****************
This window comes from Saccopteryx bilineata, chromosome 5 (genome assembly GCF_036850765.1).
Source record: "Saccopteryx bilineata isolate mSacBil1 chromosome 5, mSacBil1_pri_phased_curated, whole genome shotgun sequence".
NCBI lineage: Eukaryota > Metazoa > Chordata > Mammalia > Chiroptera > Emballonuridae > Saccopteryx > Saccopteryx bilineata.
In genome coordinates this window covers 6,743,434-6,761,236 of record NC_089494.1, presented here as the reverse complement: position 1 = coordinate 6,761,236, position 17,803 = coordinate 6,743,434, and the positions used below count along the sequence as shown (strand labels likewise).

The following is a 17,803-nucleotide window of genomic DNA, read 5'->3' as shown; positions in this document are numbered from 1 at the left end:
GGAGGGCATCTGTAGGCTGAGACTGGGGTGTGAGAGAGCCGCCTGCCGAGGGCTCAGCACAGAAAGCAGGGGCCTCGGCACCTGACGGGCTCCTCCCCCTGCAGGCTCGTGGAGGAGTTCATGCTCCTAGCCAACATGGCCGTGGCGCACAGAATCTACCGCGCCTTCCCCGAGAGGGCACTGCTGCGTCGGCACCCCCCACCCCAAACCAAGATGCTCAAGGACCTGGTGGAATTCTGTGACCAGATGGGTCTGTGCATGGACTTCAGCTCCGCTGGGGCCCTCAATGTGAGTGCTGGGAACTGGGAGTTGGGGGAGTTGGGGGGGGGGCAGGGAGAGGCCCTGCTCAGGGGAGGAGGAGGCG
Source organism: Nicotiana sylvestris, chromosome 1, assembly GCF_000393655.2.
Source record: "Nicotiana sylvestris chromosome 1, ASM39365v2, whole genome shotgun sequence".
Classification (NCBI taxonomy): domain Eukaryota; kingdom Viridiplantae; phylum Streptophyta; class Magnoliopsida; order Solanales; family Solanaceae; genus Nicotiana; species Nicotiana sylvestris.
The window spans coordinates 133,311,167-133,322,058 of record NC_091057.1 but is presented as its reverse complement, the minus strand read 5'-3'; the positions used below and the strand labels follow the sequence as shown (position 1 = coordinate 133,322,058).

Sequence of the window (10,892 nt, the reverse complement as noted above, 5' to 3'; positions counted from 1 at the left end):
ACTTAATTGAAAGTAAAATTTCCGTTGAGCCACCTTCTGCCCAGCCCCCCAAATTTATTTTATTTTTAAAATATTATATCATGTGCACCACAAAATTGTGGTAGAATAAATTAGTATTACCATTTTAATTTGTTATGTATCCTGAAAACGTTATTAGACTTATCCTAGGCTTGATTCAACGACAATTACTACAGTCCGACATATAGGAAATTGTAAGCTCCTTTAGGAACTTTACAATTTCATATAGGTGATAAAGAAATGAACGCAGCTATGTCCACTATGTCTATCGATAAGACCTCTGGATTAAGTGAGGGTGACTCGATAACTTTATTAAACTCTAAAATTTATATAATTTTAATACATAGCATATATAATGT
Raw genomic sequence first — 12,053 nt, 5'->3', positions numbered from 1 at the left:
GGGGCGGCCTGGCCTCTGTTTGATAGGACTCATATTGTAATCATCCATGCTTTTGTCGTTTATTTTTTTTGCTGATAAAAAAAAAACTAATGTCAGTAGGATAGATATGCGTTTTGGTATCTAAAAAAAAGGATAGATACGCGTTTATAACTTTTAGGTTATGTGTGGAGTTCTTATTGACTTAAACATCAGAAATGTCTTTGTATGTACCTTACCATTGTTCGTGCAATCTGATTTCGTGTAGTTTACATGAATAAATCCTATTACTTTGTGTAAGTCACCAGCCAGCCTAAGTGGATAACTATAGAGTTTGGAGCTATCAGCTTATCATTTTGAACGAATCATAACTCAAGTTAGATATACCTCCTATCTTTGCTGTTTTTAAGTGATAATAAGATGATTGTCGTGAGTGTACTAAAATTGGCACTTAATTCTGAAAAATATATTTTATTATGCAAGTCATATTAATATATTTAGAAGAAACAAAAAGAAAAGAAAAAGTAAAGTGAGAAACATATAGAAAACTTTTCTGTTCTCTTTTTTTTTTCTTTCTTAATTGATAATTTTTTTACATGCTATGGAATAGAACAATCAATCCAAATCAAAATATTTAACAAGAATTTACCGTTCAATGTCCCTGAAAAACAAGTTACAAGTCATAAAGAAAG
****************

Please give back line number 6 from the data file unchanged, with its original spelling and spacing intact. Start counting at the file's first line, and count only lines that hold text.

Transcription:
GGAGGGCATCTGTAGGCTGAGACTGGGGTGTGAGAGAGCCGCCTGCCGAGGGCTCAGCACAGAAAGCAGGGGCCTCGGCACCTGACGGGCTCCTCCCCCTGCAGGCTCGTGGAGGAGTTCATGCTCCTAGCCAACATGGCCGTGGCGCACAGAATCTACCGCGCCTTCCCCGAGAGGGCACTGCTGCGTCGGCACCCCCCACCCCAAACCAAGATGCTCAAGGACCTGGTGGAATTCTGTGACCAGATGGGTCTGTGCATGGACTTCAGCTCCGCTGGGGCCCTCAATGTGAGTGCTGGGAACTGGGAGTTGGGGGAGTTGGGGGGGGGGCAGGGAGAGGCCCTGCTCAGGGGAGGAGGAGGCG